Monday, May 10, 2021

Booknotes: A Short History of Charleston, Revised and Expanded Edition

New Arrival:
A Short History of Charleston, Revised and Expanded Edition by Robert N. Rosen (USC Press, 2021).

Originally published in 1982 and intended to be both informative and entertaining, Robert Rosen's A Short History of Charleston quickly became a popular overview of the topic. It remains widely recommended as the standard introductory city history and a useful tool for prospective visitors.

From the description: "Beginning with the founding of colonial Charles Town and ending three hundred and fifty years later in the present day, Robert Rosen's fast-paced narrative takes the reader on a journey through the city's complicated history as a port to English settlers, a bloodstained battlefield, and a picturesque vacation mecca. Packed with anecdotes and enlivened by passages from diaries and letters, A Short History of Charleston recounts in vivid detail the port city's development from an outpost of the British Empire to a bustling, modern city."

The volume has been released in several editions over the years. The first edition was published by Lexicos in 1982 and that was followed by a 1992 revised second edition from Peninsula Press and the first University of South Carolina Press edition in 1997. Incorporating into its narrative the past four decades of the city's history is this new 2021 revised and expanded edition from USC Press. It "includes a new final chapter on the decades since Joseph Riley was first elected mayor in 1975 through its rapid development in geographic size, population, and cultural importance. Rosen contemplates both the city's triumphs and its challenges, allowing readers to consider how Charleston's past has shaped its present and will continue to shape its future."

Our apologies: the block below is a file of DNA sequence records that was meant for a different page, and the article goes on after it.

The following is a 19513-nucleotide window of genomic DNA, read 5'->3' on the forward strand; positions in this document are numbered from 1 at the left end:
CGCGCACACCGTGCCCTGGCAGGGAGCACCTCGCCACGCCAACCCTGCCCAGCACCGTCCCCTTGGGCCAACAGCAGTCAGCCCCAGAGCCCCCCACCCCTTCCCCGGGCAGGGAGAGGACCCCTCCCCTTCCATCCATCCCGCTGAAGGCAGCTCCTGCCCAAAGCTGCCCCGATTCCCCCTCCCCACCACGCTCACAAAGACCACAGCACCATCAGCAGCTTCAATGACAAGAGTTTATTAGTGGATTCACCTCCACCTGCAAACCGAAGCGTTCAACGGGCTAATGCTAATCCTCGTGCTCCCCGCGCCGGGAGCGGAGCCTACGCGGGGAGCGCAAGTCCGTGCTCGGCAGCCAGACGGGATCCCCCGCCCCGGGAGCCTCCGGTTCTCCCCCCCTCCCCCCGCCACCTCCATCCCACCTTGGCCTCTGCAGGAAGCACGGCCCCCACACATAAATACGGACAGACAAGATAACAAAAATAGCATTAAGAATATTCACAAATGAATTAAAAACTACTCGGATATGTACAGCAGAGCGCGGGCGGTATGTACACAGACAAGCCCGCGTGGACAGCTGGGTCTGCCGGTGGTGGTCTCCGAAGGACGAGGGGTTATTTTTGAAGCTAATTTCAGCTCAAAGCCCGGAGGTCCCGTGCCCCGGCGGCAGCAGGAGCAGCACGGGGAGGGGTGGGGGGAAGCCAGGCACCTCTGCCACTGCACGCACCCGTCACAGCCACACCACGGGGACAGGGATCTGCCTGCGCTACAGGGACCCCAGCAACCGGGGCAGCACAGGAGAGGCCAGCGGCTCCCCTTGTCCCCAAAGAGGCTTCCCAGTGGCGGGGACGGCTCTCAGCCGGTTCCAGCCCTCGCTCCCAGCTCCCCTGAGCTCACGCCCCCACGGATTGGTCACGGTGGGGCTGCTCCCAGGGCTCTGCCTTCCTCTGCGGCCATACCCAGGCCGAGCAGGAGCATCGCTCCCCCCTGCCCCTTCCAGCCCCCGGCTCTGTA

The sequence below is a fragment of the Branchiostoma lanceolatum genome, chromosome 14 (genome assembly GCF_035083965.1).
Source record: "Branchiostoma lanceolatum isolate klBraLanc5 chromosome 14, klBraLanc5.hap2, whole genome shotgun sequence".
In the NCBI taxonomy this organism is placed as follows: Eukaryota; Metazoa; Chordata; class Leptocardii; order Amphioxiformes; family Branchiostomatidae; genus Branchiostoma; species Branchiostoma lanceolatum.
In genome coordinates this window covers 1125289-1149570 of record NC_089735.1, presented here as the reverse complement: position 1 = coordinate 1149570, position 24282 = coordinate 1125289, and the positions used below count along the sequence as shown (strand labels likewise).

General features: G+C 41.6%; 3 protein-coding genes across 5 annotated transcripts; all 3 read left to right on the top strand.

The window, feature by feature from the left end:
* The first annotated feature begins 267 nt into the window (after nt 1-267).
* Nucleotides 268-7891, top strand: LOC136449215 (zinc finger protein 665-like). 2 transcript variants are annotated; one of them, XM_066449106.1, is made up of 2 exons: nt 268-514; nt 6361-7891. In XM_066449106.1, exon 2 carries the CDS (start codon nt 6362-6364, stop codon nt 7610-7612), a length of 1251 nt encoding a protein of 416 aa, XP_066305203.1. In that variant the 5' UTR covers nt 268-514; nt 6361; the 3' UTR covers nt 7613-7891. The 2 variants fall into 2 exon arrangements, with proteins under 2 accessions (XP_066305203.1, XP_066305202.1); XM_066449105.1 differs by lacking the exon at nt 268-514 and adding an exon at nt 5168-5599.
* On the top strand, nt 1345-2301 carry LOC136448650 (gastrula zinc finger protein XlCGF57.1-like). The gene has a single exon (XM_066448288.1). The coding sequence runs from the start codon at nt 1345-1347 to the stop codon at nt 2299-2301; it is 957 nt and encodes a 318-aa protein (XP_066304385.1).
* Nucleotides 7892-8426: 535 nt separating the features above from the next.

The volume is heavily illustrated with photographs, drawings, and maps, most of which are placed in page sidebars that also contain additional anecdotes, commentary, and biographical notes supplementary to the main text. As is the case with many books of this type intended for a popular readership, the text is not annotated. However, there is a selection of sources included at the rear of the book.

Civil War-era coverage is spread among three of the book's ten chapters. It is part of a general treatment of Charleston as the "capital" of southern slavery, and there are standalone chapters discussing the Civil War and Reconstruction periods of the city's history.

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